Interview First Impressions

Is it just me, or does it seem like a lot of people these days are not taking job interview appearances and etiquette as seriously as they should? In today’s economy, making a positive and lasting first impression should be the first thing a person considers before venturing into their interview. I can’t figure out how people overlook certain things when preparing for an interview. Don’t people want to stand out from a crowd of other people who might be interviewing for the same position? When it comes to job interviews, first impressions are the key to success.

Before I continue on with the essay, I just wanted to say that I don’t feel very comfortable with creative writing. I have never been much of a ‘school’ person (had a lot of problems in school and just didn’t enjoy it) so please be aware that I’m posting this here handshakein PC-Addicts to share my experience with interviews to hopefully help others. I wrote this a couple years ago when I attempted to begin the process of attaining an Associates degree here at a local college. One semester was enough for me at this time in my life but maybe one day in the future when things settle down I can continue my Associates Degree journey. One of my first classes was English and didn’t realize how much we had to write. I have received a lot of comments/emails from people stating that they found a lot of great help here at PC-Addicts and are learning as much as they can to prepare for an interview and/or to help with their current career. I have a true passion for helping others and hope that this article will help many of you prepare for an upcoming interview. Ok… time to get back to the essay.

Stock-Market-CoinsA key component to job interview success is to be aware of the economy. The reason I think of the economy when I hear someone is going to an interview is because in today’s world unemployment is very high. When unemployment is high, the number of people looking for jobs is also high. If you are applying for an open position somewhere, chances are there are a lot of other people who are also applying for that same position. Wouldn’t you want to stand out from everyone else, leaving good lasting impressions in the minds of the interviewer? This is your opportunity to stand out from everyone. Make it noticeable that you made the extra effort in preparing for the interview and that you are taking both the interview and the potential job position seriously. Two questions I have been asked a lot in the past are, “Why would we hire you over the other twenty applicants and what skills and benefits do you bring to this company?” There are a lot of good and bad answers to these questions. The reason I bring those particular questions up is because they have to do with the economy. Those questions are the same questions the interviewer and the decision makers for the hiring discuss after conducting all of their interviews; keep this in mind when preparing for an interview. Be aware that you are most likely competing against a lot of other people whose goals of making a good first impression are most likely their top priority as well.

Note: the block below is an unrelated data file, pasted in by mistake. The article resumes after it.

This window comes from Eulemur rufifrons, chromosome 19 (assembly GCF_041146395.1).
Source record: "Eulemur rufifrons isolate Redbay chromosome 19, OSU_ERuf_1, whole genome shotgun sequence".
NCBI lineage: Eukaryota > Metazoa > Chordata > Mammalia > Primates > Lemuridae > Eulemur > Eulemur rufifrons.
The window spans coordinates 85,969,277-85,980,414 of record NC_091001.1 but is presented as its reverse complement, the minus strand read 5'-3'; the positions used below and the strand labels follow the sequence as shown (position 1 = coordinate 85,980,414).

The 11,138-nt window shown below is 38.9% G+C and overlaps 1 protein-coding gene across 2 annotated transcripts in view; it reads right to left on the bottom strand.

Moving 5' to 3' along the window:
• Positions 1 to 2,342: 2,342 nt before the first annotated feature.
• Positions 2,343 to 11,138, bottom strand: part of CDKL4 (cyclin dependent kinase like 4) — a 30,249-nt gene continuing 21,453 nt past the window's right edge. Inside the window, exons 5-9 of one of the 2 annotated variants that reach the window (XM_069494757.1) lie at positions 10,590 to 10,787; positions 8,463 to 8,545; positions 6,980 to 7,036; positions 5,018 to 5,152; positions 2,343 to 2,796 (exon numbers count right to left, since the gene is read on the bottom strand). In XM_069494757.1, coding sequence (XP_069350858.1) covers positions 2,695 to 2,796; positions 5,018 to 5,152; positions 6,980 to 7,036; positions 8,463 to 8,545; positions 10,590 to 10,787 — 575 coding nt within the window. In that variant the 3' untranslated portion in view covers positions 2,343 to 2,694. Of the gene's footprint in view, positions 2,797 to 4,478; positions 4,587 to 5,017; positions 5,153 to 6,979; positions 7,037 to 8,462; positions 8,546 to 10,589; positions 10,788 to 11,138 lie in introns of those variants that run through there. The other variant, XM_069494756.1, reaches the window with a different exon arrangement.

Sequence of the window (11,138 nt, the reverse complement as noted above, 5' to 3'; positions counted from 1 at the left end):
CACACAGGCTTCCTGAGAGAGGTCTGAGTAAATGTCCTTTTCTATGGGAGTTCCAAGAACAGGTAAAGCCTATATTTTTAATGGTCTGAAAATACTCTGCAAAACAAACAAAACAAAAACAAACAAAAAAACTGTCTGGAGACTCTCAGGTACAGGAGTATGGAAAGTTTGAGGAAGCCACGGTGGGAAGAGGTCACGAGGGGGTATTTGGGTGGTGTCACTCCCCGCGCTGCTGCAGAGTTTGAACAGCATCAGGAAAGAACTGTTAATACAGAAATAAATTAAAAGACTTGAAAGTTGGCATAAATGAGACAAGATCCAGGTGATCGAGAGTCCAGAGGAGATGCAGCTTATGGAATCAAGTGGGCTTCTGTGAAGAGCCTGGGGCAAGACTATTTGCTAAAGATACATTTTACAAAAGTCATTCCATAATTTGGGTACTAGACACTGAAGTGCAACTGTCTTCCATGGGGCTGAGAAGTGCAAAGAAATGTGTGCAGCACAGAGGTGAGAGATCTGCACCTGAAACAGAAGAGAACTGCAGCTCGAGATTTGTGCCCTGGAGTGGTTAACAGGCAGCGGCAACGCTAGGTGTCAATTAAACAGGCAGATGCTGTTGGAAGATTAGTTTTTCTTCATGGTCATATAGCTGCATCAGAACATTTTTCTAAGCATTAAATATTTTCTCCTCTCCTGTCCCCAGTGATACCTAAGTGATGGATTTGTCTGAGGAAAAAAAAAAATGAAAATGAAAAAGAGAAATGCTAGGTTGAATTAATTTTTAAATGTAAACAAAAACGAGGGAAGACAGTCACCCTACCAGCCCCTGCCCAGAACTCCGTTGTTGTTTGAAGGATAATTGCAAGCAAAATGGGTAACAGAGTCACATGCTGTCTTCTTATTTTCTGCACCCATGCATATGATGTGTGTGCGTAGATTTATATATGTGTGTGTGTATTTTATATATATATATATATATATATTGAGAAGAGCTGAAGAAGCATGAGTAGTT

Another key to job interview success is your physical appearance. What you wear to your interview says a lot about you and how serious you are about the potential job. If you have done your research and found out what type of attire is required for the

business-suits